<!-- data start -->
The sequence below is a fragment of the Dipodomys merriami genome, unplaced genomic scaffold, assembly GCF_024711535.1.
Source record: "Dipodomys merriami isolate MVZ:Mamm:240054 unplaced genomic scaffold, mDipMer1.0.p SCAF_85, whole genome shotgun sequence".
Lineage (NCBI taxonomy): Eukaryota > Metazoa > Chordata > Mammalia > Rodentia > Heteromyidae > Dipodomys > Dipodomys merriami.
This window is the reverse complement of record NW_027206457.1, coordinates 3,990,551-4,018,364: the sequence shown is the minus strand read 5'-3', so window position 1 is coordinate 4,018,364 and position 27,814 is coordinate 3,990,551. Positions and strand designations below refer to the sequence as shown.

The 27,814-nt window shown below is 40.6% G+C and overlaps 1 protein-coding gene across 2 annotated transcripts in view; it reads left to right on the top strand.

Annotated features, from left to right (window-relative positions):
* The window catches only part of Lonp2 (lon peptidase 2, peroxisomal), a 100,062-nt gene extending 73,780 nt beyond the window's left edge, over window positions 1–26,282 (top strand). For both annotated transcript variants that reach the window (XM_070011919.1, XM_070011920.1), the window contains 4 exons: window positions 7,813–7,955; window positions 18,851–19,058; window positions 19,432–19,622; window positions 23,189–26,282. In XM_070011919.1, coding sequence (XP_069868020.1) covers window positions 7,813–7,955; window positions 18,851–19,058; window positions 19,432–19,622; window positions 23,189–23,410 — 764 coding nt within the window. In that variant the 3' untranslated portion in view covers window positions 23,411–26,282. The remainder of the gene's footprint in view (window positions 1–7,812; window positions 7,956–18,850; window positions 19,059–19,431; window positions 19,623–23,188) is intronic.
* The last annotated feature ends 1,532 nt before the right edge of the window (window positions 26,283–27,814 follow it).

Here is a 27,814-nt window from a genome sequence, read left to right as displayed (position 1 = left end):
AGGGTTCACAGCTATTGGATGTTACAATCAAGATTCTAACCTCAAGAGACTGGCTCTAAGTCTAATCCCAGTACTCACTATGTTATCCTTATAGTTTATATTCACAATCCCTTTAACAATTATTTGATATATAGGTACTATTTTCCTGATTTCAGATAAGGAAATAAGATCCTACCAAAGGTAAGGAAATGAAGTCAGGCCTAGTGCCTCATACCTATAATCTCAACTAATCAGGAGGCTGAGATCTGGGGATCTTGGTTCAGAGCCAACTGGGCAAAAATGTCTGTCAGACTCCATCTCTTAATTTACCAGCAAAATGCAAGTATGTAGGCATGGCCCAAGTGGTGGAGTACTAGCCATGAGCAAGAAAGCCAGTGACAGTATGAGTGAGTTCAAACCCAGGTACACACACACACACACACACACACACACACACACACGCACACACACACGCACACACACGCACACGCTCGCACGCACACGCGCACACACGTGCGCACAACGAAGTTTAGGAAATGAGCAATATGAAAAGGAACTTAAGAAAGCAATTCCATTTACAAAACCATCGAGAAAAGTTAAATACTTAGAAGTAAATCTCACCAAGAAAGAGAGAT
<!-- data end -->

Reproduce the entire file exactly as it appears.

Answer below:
The sequence below is a fragment of the Dipodomys merriami genome, unplaced genomic scaffold, assembly GCF_024711535.1.
Source record: "Dipodomys merriami isolate MVZ:Mamm:240054 unplaced genomic scaffold, mDipMer1.0.p SCAF_85, whole genome shotgun sequence".
Lineage (NCBI taxonomy): Eukaryota > Metazoa > Chordata > Mammalia > Rodentia > Heteromyidae > Dipodomys > Dipodomys merriami.
This window is the reverse complement of record NW_027206457.1, coordinates 3,990,551-4,018,364: the sequence shown is the minus strand read 5'-3', so window position 1 is coordinate 4,018,364 and position 27,814 is coordinate 3,990,551. Positions and strand designations below refer to the sequence as shown.

The 27,814-nt window shown below is 40.6% G+C and overlaps 1 protein-coding gene across 2 annotated transcripts in view; it reads left to right on the top strand.

Annotated features, from left to right (window-relative positions):
* The window catches only part of Lonp2 (lon peptidase 2, peroxisomal), a 100,062-nt gene extending 73,780 nt beyond the window's left edge, over window positions 1–26,282 (top strand). For both annotated transcript variants that reach the window (XM_070011919.1, XM_070011920.1), the window contains 4 exons: window positions 7,813–7,955; window positions 18,851–19,058; window positions 19,432–19,622; window positions 23,189–26,282. In XM_070011919.1, coding sequence (XP_069868020.1) covers window positions 7,813–7,955; window positions 18,851–19,058; window positions 19,432–19,622; window positions 23,189–23,410 — 764 coding nt within the window. In that variant the 3' untranslated portion in view covers window positions 23,411–26,282. The remainder of the gene's footprint in view (window positions 1–7,812; window positions 7,956–18,850; window positions 19,059–19,431; window positions 19,623–23,188) is intronic.
* The last annotated feature ends 1,532 nt before the right edge of the window (window positions 26,283–27,814 follow it).

Here is a 27,814-nt window from a genome sequence, read left to right as displayed (position 1 = left end):
AGGGTTCACAGCTATTGGATGTTACAATCAAGATTCTAACCTCAAGAGACTGGCTCTAAGTCTAATCCCAGTACTCACTATGTTATCCTTATAGTTTATATTCACAATCCCTTTAACAATTATTTGATATATAGGTACTATTTTCCTGATTTCAGATAAGGAAATAAGATCCTACCAAAGGTAAGGAAATGAAGTCAGGCCTAGTGCCTCATACCTATAATCTCAACTAATCAGGAGGCTGAGATCTGGGGATCTTGGTTCAGAGCCAACTGGGCAAAAATGTCTGTCAGACTCCATCTCTTAATTTACCAGCAAAATGCAAGTATGTAGGCATGGCCCAAGTGGTGGAGTACTAGCCATGAGCAAGAAAGCCAGTGACAGTATGAGTGAGTTCAAACCCAGGTACACACACACACACACACACACACACACACACACACGCACACACACACGCACACACACGCACACGCTCGCACGCACACGCGCACACACGTGCGCACAACGAAGTTTAGGAAATGAGCAATATGAAAAGGAACTTAAGAAAGCAATTCCATTTACAAAACCATCGAGAAAAGTTAAATACTTAGAAGTAAATCTCACCAAGAAAGAGAGAT